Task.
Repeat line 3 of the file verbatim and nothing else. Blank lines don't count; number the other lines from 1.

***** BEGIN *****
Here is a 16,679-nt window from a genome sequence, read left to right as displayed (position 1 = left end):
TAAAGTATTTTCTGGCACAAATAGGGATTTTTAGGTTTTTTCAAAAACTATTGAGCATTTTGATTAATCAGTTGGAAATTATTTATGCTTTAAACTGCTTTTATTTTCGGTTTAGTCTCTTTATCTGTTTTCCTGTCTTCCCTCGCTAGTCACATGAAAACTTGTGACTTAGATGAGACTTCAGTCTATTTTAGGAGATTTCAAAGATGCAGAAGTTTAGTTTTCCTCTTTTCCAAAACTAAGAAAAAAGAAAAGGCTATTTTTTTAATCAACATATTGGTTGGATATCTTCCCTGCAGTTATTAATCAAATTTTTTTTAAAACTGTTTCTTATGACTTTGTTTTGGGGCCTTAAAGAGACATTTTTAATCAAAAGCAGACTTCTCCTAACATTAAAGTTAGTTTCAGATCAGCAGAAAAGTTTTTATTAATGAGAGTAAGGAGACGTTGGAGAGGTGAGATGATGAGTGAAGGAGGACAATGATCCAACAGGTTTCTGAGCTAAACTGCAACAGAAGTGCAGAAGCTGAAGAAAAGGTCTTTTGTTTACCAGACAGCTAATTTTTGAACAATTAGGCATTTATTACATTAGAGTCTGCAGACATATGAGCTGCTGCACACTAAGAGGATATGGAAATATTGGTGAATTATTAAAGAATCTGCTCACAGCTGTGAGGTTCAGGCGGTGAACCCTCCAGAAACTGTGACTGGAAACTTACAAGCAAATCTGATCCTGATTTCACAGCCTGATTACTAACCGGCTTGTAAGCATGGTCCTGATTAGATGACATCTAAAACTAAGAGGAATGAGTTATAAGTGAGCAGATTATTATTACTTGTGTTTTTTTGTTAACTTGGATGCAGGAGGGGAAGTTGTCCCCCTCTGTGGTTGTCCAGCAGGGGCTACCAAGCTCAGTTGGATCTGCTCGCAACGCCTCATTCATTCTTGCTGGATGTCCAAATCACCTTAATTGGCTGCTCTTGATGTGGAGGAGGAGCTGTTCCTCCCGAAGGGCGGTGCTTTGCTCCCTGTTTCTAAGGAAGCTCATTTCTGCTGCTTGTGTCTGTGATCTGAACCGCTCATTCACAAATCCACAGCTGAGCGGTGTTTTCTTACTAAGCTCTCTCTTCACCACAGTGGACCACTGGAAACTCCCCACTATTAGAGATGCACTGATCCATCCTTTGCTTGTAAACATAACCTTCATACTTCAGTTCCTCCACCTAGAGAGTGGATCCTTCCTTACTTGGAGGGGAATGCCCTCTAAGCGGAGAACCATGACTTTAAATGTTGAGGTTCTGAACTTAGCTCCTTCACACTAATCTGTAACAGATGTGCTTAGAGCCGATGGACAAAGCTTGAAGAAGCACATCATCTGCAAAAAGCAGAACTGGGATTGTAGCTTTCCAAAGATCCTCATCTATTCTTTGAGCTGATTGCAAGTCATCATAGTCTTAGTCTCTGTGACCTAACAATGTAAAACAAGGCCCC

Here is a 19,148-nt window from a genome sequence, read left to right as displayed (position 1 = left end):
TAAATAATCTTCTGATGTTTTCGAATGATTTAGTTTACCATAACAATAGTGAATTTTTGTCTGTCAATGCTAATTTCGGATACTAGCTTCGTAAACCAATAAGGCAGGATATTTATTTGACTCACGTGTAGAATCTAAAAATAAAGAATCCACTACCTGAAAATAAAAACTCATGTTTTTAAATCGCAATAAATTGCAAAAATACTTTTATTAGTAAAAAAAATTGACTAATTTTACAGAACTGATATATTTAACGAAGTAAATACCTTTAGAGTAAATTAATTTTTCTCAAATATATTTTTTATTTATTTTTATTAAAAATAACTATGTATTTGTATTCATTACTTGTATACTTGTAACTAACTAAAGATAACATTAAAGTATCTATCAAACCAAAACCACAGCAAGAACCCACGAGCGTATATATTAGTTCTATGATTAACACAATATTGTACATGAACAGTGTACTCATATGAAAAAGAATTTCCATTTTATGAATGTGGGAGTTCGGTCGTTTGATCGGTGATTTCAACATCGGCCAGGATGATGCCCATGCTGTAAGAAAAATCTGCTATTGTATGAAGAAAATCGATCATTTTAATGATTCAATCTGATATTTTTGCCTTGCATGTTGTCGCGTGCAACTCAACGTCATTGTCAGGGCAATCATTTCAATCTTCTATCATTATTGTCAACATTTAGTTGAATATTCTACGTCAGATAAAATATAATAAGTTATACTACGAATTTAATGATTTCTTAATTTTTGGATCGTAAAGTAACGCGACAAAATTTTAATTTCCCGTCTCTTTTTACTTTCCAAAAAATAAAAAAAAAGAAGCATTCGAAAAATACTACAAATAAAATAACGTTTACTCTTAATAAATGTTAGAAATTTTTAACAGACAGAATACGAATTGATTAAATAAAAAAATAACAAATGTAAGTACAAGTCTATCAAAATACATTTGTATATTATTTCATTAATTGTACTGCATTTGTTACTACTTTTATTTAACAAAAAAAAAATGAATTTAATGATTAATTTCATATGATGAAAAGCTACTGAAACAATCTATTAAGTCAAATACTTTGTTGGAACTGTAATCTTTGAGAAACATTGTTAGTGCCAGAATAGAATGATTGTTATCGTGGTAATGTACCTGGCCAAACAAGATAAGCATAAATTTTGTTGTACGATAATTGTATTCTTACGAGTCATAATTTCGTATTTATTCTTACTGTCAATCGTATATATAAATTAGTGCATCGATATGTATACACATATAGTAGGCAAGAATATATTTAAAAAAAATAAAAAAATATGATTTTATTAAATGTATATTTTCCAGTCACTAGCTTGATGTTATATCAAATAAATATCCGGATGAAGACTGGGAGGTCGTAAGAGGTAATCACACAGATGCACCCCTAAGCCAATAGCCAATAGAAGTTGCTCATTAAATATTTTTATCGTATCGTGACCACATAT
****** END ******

Here is a 19,148-nt window from a genome sequence, read left to right as displayed (position 1 = left end):